Retirement investments typically are held in three types of accounts: taxable, tax-deferred and tax-exempt.
Taxable accounts are subject to current taxation. Contributions to the account are made with after-tax assets. Dividends, interest and capital gains are taxed as they are received. In a taxable account, the investor can choose to defer sales and resulting gains, but does not have this control over dividends and interest.
Tax-deferred accounts offer shelter from tax until the money is withdrawn or distributed. The Thrift Savings Plan, traditional IRAs, 401(k)s and deferred annuity accounts are examples of tax-deferred accounts. Contributions to tax-deferred accounts may be made with after- or before-tax money. The distributions from these accounts, to the extent that they exceed after-tax contributions, are reported as ordinary income for tax purposes in the year in which they are received.
A tax-exempt account allows the contribution of after-tax dollars, and its distributions are free from income tax. Roth IRAs are tax-exempt accounts.
For most federal employees and retirees, the alternatives boil down to TSP, 401(k)s, Roth and traditional IRAs and taxable investment accounts. But, once you’ve decided on which accounts to hold, how do you decide which securities to hold in which accounts?
One option is to allocate your assets identically in each account. The advantage is that it is relatively easy to calculate how much of each security to own in each account. Unfortunately, this method can also be inefficient and costly. If you have five investment accounts, you’ll own five lots of each security in your portfolio. If you need to increase your exposure to large-cap value stocks, for example, you’ll have to make five separate purchases – possibly paying five separate commissions – to make the adjustment. Minimizing the number of accounts you use and strategically distributing your holdings among these accounts will help you produce better after-tax results.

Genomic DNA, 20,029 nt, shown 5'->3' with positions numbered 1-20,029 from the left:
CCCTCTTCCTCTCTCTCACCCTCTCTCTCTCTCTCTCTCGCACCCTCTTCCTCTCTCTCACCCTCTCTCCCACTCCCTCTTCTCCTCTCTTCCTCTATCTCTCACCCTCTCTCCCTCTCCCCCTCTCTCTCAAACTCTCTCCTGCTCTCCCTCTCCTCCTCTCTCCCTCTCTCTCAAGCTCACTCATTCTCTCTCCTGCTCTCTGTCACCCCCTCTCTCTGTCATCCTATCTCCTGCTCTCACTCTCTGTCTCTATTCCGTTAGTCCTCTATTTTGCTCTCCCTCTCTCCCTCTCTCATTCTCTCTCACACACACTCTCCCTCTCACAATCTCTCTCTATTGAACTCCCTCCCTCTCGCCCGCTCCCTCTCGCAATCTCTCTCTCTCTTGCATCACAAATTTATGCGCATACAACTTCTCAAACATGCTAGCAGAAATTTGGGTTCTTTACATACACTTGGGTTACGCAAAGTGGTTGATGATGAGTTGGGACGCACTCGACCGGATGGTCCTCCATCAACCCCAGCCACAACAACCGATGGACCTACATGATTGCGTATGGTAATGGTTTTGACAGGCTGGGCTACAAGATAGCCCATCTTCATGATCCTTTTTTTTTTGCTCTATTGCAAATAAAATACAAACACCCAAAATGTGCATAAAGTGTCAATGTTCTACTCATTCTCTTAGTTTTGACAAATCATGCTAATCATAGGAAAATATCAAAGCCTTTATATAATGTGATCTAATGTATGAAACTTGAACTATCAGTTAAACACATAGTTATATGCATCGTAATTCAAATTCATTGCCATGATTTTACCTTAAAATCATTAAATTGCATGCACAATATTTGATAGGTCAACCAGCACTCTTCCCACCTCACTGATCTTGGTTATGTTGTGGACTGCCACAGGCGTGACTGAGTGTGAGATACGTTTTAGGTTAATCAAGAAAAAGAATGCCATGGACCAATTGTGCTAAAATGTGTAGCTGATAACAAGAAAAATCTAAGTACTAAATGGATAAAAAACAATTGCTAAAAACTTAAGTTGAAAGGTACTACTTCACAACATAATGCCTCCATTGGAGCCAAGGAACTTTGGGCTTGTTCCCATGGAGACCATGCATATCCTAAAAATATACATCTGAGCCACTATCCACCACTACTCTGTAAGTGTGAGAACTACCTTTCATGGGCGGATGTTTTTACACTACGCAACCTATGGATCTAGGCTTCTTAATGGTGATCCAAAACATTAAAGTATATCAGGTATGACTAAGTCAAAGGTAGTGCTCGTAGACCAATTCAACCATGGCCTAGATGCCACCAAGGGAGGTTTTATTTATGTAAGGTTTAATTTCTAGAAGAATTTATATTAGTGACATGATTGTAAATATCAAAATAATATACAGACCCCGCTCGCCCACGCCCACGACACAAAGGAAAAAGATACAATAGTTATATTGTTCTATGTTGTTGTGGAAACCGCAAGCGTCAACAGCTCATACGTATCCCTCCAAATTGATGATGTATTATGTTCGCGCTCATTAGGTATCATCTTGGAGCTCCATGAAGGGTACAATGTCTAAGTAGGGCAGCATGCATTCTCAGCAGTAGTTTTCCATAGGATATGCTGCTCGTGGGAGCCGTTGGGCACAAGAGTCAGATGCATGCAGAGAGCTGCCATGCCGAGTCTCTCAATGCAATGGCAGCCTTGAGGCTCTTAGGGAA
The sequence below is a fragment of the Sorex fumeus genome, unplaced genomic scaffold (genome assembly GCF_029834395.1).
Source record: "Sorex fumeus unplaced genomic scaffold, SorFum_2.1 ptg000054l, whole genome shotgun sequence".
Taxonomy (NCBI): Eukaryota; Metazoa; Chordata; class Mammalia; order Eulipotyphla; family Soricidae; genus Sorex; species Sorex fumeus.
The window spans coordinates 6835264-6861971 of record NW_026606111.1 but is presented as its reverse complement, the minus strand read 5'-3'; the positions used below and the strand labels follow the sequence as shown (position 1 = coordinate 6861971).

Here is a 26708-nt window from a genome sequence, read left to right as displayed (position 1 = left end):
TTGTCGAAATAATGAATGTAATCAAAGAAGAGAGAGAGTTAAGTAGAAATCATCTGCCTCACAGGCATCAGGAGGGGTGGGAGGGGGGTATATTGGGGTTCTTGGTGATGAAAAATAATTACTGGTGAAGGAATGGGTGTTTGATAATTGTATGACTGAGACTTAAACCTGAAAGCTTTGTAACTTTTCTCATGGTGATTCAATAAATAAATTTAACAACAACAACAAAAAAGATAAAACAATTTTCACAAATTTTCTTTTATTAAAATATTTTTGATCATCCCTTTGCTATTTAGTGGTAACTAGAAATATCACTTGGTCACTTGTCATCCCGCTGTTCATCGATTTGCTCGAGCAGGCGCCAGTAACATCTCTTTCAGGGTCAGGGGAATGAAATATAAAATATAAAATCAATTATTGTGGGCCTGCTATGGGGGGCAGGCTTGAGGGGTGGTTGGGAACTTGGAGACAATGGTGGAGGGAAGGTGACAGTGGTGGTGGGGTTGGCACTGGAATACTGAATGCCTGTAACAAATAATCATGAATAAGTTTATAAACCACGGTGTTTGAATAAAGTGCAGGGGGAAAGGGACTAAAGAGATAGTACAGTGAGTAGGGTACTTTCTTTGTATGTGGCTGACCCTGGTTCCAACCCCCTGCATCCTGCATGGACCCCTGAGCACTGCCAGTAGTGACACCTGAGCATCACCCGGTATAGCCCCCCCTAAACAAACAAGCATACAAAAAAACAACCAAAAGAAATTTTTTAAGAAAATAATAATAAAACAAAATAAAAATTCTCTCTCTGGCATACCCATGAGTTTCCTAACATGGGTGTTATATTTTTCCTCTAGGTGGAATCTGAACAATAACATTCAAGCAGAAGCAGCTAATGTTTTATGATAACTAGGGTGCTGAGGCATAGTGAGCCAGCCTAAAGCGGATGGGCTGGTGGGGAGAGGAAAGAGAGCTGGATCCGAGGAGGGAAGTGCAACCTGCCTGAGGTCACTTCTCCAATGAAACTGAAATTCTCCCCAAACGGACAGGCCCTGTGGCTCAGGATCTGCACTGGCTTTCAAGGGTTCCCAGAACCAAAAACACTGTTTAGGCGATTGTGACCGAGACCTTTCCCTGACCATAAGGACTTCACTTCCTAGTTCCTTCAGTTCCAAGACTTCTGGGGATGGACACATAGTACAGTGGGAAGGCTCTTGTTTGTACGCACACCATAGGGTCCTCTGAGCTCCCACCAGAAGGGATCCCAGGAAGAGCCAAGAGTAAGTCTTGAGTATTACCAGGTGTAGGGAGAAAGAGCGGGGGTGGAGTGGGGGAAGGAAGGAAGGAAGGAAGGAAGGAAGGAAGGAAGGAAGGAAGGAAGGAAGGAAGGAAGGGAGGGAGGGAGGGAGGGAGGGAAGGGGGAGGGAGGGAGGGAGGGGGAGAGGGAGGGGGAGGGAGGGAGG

To take advantage of the TSP’s low cost, diversification and ease of management, I generally encourage my clients to move as much of their portfolios as possible and practical into their TSP accounts and leave it there as long as possible.
Beyond that, keep these basic rules in mind when deciding what to put where:
- Use your TSP account for any bond or stable value allocation. As long as withdrawal restrictions don’t cause a problem, you can’t beat the G Fund for expected return on a zero-volatility investment.
- Keep your highest-growth assets in taxable accounts. You won’t owe tax on the growth until you sell the security and realize the gain.
- If you have a Roth IRA that will be left to your heirs, use it for high-growth investments. If you plan to use the money for retirement income, however, putting bond, stable value and dividend-paying assets inside will shelter you from future taxation.
Pay attention to your upcoming withdrawal needs. The primary objective should be to make sure you have access to the cash you’ll need.
Once in retirement and taking withdrawals, I generally recommend that you spend from your taxable accounts first, then Roth accounts and then tax-deferred accounts. This will help to take the most advantage from the benefits of tax deferral and tax avoidance available from the tax-advantaged accounts.
Written by Mike Miles
For the Federal Times
Publication February 11, 2008